3) Learning. Generally, we form close relationships with people who share similar ideas and views of the world, and who have a similar set of knowledge. There are some exceptions, but generally if I want to be exposed to new ideas or get access to a wider set of knowledge, casual relationships do this way better than close relationships.

Here is a prime example of the value of casual relationships: my relationship with the participants of the ace-spectrum community. I have never been in a close relationship with anybody openly on the ace-spectrum. However, when I really want to get into conversations about the ace-spectrum which goes beyond asex/aro 101, ace-spectrum spaces are there to host them. I have also LEARNED A TON from other people on the ace-spectrum.

And I think casual relationships improve the quality of close relationships. For example, my dad is very interested in Perry Mason. However, he is not in a close relationship with anybody who wants to listen to what he has to say about Perry Mason. This means a) we either have to listen to him talk about Perry Mason, in spite of our lack of interest b) my dad has to keep silent about something he really wants to express or c) he can go to an online Perry Mason discussion group. Clearly (c) is the best course of action.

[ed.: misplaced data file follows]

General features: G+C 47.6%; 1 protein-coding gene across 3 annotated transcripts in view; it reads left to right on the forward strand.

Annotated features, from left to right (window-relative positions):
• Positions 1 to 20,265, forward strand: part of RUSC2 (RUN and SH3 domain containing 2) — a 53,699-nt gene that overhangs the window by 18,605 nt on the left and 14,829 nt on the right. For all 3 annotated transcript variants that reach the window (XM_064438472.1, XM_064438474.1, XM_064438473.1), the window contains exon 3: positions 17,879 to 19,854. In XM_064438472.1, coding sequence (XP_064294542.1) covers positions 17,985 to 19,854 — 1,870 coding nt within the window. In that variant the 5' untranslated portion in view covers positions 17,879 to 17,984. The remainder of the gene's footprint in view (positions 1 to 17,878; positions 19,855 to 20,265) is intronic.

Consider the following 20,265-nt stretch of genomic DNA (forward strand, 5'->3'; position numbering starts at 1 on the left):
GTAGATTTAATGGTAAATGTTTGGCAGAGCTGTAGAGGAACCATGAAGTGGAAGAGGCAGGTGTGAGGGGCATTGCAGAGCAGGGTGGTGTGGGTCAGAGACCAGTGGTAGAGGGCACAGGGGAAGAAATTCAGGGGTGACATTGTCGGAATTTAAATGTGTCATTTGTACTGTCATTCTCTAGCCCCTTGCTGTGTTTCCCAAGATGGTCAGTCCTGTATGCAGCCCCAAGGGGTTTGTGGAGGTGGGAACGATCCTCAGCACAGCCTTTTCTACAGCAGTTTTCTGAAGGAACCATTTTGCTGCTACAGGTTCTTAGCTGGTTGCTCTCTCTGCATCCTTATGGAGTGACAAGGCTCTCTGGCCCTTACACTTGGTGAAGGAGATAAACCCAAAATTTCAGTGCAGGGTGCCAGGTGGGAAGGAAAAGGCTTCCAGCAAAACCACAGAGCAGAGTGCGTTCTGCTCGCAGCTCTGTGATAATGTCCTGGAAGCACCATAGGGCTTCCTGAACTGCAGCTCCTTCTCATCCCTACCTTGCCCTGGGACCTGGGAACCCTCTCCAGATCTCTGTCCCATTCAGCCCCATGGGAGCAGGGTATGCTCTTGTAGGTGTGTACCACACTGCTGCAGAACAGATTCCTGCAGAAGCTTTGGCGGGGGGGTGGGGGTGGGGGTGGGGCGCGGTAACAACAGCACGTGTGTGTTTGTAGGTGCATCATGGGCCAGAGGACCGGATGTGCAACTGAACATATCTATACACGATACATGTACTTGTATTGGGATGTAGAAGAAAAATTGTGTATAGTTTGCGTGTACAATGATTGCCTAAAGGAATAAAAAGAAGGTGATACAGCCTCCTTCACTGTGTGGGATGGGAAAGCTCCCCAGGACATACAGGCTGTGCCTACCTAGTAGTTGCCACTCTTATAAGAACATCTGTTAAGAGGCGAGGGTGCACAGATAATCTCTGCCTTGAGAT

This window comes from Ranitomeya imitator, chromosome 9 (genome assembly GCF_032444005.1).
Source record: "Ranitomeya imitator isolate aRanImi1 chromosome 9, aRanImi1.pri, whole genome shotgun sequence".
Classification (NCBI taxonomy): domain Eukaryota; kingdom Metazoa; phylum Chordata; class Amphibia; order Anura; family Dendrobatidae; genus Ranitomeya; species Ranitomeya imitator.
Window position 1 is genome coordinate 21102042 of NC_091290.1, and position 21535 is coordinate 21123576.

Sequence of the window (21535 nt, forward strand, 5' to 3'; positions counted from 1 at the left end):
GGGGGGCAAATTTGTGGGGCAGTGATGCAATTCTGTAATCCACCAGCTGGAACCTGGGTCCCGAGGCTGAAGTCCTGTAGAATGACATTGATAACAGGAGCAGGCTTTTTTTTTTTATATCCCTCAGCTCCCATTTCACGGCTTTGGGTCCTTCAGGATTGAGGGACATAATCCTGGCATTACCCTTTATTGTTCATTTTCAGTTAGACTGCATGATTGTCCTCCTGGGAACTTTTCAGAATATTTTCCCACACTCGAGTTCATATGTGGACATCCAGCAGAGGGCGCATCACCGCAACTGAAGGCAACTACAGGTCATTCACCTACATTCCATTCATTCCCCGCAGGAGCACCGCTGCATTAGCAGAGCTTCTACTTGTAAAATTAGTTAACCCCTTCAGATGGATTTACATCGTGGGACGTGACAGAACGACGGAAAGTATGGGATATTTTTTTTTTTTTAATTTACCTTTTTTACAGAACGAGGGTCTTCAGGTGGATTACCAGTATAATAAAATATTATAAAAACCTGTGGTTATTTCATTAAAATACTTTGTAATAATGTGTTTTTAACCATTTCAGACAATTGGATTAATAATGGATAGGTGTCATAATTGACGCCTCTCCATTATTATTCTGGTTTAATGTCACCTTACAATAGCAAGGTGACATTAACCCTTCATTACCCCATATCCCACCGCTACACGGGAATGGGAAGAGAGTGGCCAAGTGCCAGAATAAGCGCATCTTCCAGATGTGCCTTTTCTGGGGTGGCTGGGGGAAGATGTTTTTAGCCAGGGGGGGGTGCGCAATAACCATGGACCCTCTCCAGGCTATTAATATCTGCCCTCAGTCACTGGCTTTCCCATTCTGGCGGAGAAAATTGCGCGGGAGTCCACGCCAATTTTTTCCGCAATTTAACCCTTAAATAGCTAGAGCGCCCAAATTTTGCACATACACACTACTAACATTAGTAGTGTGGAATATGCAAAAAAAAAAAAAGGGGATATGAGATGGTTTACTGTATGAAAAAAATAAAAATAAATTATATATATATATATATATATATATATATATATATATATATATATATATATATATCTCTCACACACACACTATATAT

And I the extreme-nuclear-family model (marriage+children above all, which even excludes even the parents of the married couple) is unstable not only because it discourages forming other kinds of close relationships, it even discourages investing in more casual relationships. Yes, casual relationships require less investment per relationship, but the required investment is still greater than zero.

Of course, close relationships get priority over casual relationships. That’s one of the things which distinguishes them. However, having a diverse set of relationships, both casual and close, is best. The way I look at it, close relationships offer depth, and casual relationships offer breadth.


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A Society Deprived of Holistic Physicality